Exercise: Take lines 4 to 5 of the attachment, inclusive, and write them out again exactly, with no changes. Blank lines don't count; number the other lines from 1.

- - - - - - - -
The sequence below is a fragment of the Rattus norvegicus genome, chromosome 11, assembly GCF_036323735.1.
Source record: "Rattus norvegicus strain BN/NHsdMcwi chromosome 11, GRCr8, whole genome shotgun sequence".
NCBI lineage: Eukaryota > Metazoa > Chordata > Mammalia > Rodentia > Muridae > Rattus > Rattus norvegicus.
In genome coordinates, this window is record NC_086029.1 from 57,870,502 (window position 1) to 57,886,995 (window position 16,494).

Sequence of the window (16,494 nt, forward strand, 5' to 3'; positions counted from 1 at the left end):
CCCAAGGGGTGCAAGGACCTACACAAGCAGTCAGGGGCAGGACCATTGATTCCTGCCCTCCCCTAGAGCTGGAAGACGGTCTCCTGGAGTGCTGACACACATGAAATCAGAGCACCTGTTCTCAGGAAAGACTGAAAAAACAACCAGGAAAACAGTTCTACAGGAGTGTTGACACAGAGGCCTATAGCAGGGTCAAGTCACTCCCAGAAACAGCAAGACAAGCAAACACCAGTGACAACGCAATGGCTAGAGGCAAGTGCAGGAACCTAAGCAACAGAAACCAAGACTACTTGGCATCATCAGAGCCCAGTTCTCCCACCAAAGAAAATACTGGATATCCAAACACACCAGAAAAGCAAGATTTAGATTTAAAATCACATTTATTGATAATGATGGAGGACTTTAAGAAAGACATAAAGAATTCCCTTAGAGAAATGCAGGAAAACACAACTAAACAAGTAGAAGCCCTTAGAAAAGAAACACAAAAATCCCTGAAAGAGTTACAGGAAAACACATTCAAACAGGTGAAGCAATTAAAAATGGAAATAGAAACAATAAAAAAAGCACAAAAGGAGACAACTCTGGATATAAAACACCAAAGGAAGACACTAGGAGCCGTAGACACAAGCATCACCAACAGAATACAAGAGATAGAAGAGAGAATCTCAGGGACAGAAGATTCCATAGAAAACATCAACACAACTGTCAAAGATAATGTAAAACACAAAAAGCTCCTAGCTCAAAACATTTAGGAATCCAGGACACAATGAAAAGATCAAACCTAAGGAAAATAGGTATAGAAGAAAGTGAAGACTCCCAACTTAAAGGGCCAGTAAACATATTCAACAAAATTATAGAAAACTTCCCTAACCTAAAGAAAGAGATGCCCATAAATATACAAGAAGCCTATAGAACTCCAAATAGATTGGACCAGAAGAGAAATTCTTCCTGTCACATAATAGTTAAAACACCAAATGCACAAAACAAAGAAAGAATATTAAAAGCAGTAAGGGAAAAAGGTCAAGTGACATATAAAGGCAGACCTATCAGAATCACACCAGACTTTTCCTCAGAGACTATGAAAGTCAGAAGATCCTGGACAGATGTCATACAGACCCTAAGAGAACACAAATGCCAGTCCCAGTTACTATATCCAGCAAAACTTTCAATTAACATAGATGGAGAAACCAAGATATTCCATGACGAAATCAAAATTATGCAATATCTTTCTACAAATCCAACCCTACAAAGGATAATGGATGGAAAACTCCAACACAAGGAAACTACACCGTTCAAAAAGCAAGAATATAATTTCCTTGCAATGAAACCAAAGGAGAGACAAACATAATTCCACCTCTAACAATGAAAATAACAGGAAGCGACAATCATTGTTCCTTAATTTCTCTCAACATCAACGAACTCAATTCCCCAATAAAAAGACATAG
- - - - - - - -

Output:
In genome coordinates, this window is record NC_086029.1 from 57,870,502 (window position 1) to 57,886,995 (window position 16,494).

Sequence of the window (16,494 nt, forward strand, 5' to 3'; positions counted from 1 at the left end):